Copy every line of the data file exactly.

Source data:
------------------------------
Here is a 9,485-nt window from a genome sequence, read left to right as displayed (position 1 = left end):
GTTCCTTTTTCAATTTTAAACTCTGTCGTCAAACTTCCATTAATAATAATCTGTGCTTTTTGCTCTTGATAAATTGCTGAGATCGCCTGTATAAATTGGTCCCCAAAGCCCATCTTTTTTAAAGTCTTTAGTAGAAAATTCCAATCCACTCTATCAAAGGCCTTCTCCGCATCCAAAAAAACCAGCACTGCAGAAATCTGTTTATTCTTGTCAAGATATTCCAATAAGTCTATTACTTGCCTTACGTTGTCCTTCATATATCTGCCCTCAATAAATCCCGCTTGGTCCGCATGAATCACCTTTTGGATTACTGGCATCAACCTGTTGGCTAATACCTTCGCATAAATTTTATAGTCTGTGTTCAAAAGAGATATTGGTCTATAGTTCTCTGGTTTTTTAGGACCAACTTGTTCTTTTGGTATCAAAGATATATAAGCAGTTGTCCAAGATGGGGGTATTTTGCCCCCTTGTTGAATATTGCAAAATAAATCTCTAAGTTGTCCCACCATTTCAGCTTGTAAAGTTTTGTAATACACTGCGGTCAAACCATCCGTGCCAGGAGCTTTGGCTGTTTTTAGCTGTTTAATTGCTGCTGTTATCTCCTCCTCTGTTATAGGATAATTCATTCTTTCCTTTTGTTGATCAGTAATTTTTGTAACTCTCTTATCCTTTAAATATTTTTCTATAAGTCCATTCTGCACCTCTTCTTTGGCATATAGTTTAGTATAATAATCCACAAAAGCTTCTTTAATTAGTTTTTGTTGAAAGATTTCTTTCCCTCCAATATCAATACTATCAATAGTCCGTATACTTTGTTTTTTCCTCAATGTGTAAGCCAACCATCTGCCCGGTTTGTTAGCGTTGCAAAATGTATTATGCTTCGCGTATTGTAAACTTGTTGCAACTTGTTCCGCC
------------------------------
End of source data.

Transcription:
Here is a 9,485-nt window from a genome sequence, read left to right as displayed (position 1 = left end):
GTTCCTTTTTCAATTTTAAACTCTGTCGTCAAACTTCCATTAATAATAATCTGTGCTTTTTGCTCTTGATAAATTGCTGAGATCGCCTGTATAAATTGGTCCCCAAAGCCCATCTTTTTTAAAGTCTTTAGTAGAAAATTCCAATCCACTCTATCAAAGGCCTTCTCCGCATCCAAAAAAACCAGCACTGCAGAAATCTGTTTATTCTTGTCAAGATATTCCAATAAGTCTATTACTTGCCTTACGTTGTCCTTCATATATCTGCCCTCAATAAATCCCGCTTGGTCCGCATGAATCACCTTTTGGATTACTGGCATCAACCTGTTGGCTAATACCTTCGCATAAATTTTATAGTCTGTGTTCAAAAGAGATATTGGTCTATAGTTCTCTGGTTTTTTAGGACCAACTTGTTCTTTTGGTATCAAAGATATATAAGCAGTTGTCCAAGATGGGGGTATTTTGCCCCCTTGTTGAATATTGCAAAATAAATCTCTAAGTTGTCCCACCATTTCAGCTTGTAAAGTTTTGTAATACACTGCGGTCAAACCATCCGTGCCAGGAGCTTTGGCTGTTTTTAGCTGTTTAATTGCTGCTGTTATCTCCTCCTCTGTTATAGGATAATTCATTCTTTCCTTTTGTTGATCAGTAATTTTTGTAACTCTCTTATCCTTTAAATATTTTTCTATAAGTCCATTCTGCACCTCTTCTTTGGCATATAGTTTAGTATAATAATCCACAAAAGCTTCTTTAATTAGTTTTTGTTGAAAGATTTCTTTCCCTCCAATATCAATACTATCAATAGTCCGTATACTTTGTTTTTTCCTCAATGTGTAAGCCAACCATCTGCCCGGTTTGTTAGCGTTGCAAAATGTATTATGCTTCGCGTATTGTAAACTTGTTGCAACTTGTTCCGCC